Book notes – A Short Guide to Writing about Art – Barnet

My tutors recommended this book after my first assignment. I managed to get a copy quite cheap on ebay, not the most recent version but hopefully that wont matter too much. My tutor commented that I should be more reflective when writing, and I should include how the work of art made me feel. I saw that I had been purely regurgitating a list of facts and there was very little original thought in it.


Chapter 1 – writing about art

What is art? Is something a work of art because the creator or the culture says it is. This is dependant on the context of the society. eg we now include certain ethnic objects in the definition of art which previously would have been defined as artefacts.

Why write about art? To clarify and to account for our responses to works of art that interest, excite or frustrate us.

Imagine who your audience is. This will help you decide what is necessary to explain and what is already known. Decide which terms you need to define and what degree of detail you want to go into.

A successful essay begins with where the readers are and then goes on to take the readers further.

Functions of critical writing: not just to find fault but also excellence. WH Auden (the dyers hand 1963) said the critic should:

1 introduce me to authors or works of which I was hitherto unaware.

2. convince me that i have undervalued an author or a work because i have not read them carefully enough

3. show me relations between works of different ages and cultures which i could never have seen for myself because i do not know enough and never shall

4. give a “reading” of a work which increases my understanding of it

5. throw light upon the process of artistic making

6. throw light upon the relation of art to life, to science, economics, ethics, religion etc.

Your analysis may not be provable but has to be more than an opinion. You need to provide some kind of evidence – enough to make the reader take another view of the painting. eg Rembrandt “self portrait with Saskia” 1635. At first glance may be scene of jolliness but may actually have other meanings as evidenced by the items included in the painting and the fact that this style would have been inconsistent with his normal work.

A good essay will help the reader see what the artist had been trying to show us by giving a context of the artist and his views.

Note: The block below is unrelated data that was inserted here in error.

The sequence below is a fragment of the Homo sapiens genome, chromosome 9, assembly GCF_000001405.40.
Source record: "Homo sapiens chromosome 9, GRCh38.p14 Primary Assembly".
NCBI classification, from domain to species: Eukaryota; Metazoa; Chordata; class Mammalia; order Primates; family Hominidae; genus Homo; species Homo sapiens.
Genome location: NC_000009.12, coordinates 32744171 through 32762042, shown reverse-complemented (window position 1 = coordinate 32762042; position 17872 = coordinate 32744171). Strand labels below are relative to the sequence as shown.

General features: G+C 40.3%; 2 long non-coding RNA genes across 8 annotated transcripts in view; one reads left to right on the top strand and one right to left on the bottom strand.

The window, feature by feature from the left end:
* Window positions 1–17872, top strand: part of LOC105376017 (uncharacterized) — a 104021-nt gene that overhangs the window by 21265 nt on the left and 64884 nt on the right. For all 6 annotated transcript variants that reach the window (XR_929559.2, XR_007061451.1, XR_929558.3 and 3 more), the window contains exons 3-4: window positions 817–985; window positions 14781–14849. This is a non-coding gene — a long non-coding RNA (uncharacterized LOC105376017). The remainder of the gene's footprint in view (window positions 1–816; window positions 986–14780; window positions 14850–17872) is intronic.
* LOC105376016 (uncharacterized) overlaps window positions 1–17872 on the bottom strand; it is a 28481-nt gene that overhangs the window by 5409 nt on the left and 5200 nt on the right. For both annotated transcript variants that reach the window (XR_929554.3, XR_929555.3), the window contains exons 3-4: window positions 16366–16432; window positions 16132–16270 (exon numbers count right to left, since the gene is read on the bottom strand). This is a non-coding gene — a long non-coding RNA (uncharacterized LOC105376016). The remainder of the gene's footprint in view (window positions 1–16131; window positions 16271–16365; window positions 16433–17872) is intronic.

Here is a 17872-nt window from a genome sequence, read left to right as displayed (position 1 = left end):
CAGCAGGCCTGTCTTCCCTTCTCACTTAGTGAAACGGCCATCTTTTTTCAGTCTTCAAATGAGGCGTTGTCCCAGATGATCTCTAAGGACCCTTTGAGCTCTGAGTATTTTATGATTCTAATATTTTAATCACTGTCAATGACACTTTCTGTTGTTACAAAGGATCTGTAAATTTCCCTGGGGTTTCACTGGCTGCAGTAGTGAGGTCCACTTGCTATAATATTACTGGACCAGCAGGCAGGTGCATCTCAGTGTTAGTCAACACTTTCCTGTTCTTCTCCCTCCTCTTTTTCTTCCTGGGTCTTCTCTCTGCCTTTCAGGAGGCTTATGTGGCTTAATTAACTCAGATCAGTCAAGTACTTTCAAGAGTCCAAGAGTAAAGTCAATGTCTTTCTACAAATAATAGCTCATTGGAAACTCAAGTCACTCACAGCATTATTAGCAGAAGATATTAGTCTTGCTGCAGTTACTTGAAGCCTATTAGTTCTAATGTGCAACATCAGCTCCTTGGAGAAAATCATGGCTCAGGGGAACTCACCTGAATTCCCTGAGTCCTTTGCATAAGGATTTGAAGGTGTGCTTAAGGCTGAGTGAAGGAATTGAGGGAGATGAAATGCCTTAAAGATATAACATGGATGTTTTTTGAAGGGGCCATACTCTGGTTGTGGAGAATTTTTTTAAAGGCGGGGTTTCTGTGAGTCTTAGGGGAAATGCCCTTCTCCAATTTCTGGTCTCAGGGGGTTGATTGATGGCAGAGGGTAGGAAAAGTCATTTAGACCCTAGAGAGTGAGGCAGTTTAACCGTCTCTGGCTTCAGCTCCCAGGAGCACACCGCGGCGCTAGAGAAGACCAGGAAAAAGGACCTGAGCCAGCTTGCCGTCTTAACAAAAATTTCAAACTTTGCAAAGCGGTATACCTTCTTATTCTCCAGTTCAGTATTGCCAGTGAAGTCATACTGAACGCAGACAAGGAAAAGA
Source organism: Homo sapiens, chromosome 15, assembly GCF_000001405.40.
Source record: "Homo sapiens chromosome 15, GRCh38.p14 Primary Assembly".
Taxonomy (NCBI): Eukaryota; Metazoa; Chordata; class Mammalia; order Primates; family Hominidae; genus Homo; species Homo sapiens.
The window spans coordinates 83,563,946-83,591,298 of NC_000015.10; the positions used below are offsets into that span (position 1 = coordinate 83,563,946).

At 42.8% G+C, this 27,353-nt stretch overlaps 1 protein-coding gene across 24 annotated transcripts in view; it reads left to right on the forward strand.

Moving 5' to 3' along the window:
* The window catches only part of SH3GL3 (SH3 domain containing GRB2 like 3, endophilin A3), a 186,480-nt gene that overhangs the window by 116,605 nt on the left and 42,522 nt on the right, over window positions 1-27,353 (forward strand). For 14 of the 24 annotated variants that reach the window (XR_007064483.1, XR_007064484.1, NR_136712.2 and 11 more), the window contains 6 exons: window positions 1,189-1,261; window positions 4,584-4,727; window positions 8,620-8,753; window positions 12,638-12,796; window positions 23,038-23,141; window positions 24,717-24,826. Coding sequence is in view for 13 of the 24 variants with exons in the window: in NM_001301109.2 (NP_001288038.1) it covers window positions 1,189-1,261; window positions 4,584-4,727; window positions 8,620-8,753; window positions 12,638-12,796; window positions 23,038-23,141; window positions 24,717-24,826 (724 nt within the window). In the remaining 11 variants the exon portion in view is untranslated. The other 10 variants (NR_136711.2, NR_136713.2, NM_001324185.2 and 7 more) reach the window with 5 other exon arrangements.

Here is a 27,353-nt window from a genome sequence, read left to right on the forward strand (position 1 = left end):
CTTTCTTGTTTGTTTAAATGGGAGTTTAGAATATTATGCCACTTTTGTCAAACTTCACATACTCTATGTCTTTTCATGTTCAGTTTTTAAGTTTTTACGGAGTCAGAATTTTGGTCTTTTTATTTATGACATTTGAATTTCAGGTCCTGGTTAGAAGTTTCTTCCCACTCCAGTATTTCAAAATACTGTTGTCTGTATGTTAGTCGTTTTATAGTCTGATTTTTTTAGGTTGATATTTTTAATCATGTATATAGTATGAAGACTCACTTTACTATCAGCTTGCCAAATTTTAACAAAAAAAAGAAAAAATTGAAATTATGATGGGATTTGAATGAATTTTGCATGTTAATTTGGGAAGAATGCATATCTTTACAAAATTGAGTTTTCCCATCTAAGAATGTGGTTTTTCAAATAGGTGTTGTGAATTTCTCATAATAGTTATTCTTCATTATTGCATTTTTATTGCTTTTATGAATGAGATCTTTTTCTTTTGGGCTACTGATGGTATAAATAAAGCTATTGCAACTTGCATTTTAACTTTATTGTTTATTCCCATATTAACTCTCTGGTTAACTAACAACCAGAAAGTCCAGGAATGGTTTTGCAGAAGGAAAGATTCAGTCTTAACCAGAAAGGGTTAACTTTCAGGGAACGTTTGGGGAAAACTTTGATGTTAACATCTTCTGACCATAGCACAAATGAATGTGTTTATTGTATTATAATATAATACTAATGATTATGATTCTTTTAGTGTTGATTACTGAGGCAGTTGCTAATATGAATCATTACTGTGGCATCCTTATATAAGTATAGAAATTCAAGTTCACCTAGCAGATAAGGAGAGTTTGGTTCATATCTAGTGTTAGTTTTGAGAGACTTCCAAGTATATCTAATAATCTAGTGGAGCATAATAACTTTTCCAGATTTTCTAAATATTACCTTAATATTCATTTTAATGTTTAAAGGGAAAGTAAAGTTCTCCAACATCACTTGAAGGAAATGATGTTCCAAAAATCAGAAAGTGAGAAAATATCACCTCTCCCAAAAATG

See sample essay “Millet’s The Gleaners” by Robert Herbert. Pg11

Evaluation or judgement. Analysis – separation of the whole into its parts. Comments on what is happening in the picture. Advance a thesis or main idea – not the assertion of a known fact but the thesis statement names a topic and makes an assertion about it that the writer will support with details later in the assay. Tries to persuade by offering an argument with supporting evidence. Organized writing.

  • Opening paragraph contains detail, some of which is not particularly relevant but sets the scene. These facts can be related to the main idea.
  • 2nd paragraph close look at aspects of the picture. Mentions social context.
  • 3rd paragraph comparisons with other paintings in the exhibition
  • last paragraph recapitulates the main point but also enlarges the vision – references contemporaries who shared the artists vision – and then returns to artist.

Outlining the essay can help organize and expand.


The artists meaning may be very different from the meaning that a viewer may have in another century for eg.

The artists interpretation may also limit the meaning as they may not be consciously aware of what they are including? The ideas of the society use the artist as a conduit to create the owrk.  NB is this why in galleries it is unusual to find an explanation of a work of art. I’ve always been frustrated by this. One of the reasons I enjoyed Peter Doigs exhibition is beacuse there were explanations for each of the paintings and what the artist was meaning. It helped me enjoy the pieces but did it limit my understanting. Maybe if I had more knowledge I would be able to make up my own mind about paintings but I’m still at the stage where I need to be guided or at least I want to be. I dont have the confidence in my own analysis.

The reception theory – that the perceiver makes sense of the image and interpret it in different ways according to their historical, social and psychological state. A work of art does not have meaning in itself but rather means something to someone in a context.

This argument reminds me of reading about reviews of certain paintings and questioning just how they know that’s what the artist intended when they painted a specific element there or included another item here. How do they know the artist didn’t just chose a particular colour because he had some left over. So maybe it doesn’t matter because its how our society perceives it now? I’m still not convinced.

Thus it’s important not to attribute intention to the artist eg “the artist was trying to show…” eg Georgia O’Keefe insisted that her paintings of lilys were not symbolic of sexual organs but theorists ignore this. If the viewer percieves this then it is true.

A curator Paul Taylor said that (pg 18) pictures do not have meanings, they are given meanings by people. Its the outcome of a set of historical circumstances and thus its meaning will change with age.


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